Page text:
IRA Contribution Deduction Income Limits
In order for an IRA contribution to be deductible one of two criteria must be met.
If neither you nor your spouse’s employer offers a retirement plan, then you can deduct the full amount of your traditional IRA contribution up to $5,000 for 2011. However, if you are over 50 then you can contribute an additional catch-up contribution of $1,000 for a total contribution of $6,000. Otherwise, you are subject to income limits.
Note the key phrase here is offer a retirement plan. It does not matter whether or not you participated. If the plan was offered (no matter how bad it might be) then this rule does not apply to you.
If either you or your spouse was covered by a retirement plan during any part of the tax year, then you must meet certain income limits to deduct your IRA contribution.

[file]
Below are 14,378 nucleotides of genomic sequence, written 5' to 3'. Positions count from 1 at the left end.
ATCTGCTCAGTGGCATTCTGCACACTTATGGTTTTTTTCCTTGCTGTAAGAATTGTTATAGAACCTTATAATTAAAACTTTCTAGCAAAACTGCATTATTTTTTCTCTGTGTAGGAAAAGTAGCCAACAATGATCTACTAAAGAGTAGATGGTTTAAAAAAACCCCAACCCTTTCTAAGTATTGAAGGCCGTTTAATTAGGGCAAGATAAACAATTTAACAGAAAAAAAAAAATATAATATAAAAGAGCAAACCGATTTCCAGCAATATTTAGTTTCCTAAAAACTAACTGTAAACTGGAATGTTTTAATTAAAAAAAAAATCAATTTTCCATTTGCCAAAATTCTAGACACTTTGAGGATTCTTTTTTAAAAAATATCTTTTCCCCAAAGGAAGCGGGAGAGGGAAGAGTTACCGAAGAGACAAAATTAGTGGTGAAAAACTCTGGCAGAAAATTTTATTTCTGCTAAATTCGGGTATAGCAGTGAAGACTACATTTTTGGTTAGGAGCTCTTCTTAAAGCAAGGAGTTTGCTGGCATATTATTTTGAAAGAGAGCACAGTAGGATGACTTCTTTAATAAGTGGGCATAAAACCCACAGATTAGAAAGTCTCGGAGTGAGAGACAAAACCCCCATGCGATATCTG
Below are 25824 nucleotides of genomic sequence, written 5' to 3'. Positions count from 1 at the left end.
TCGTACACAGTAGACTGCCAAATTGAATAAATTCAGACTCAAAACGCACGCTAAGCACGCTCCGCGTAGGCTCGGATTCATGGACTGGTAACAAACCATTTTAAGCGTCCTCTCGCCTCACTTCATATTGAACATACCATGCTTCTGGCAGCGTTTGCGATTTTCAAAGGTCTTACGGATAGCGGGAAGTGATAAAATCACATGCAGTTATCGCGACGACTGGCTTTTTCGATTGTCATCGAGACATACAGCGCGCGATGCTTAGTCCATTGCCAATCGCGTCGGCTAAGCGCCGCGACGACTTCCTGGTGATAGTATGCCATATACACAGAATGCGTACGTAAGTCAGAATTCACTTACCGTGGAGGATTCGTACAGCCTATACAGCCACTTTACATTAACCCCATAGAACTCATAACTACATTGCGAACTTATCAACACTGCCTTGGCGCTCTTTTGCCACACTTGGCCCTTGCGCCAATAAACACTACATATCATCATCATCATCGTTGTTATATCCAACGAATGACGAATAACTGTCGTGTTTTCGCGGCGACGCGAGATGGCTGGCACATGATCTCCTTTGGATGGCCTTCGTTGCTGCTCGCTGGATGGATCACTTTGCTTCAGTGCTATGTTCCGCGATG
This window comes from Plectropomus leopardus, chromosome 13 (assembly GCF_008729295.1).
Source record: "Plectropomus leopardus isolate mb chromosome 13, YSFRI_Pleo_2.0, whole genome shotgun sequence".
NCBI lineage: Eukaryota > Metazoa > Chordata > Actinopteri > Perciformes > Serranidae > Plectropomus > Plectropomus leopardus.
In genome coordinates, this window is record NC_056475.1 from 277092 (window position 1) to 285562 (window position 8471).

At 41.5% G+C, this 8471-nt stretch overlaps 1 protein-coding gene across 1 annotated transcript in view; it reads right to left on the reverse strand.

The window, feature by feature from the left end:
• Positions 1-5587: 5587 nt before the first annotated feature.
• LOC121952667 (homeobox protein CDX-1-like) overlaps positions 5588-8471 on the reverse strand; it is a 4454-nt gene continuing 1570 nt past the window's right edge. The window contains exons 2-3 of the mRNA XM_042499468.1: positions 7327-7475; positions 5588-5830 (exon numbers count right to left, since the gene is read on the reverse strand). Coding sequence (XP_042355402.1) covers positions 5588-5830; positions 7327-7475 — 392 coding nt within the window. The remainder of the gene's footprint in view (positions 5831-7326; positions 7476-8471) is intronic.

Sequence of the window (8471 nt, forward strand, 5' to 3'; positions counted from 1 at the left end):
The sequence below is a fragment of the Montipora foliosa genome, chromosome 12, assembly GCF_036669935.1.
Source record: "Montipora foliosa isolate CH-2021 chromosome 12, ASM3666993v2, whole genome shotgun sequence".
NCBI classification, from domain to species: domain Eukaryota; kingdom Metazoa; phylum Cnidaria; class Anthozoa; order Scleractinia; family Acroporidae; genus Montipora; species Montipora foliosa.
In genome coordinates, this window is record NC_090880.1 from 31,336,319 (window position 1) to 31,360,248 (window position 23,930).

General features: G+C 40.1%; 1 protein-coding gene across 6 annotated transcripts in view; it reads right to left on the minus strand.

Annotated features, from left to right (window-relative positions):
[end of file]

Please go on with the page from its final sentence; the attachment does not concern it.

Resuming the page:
If you are married filing jointly, then you cannot take any IRA deduction on your 2011 taxes if your income (specifically your modified adjusted gross income, or MAGI) is over $110,000. If you are filing single (or head of household) then you cannot take any deduction if your income is over $66,000.
If you are married filing jointly and your income is less than $90,000 then you can take the full $5,000 IRA contribution deduction. (And the $1,000 catch-up contribution if you are over age 50.) If you are filing single, then you can take a full deduction if you make less than $56,000 for the tax year.
If only one spouse is covered by a retirement plan, then the non-covered spouse may take a full deduction if the joint income is less than $169,000 and no deduction if the income is higher than $179,000. Income levels in between result in a partial deduction.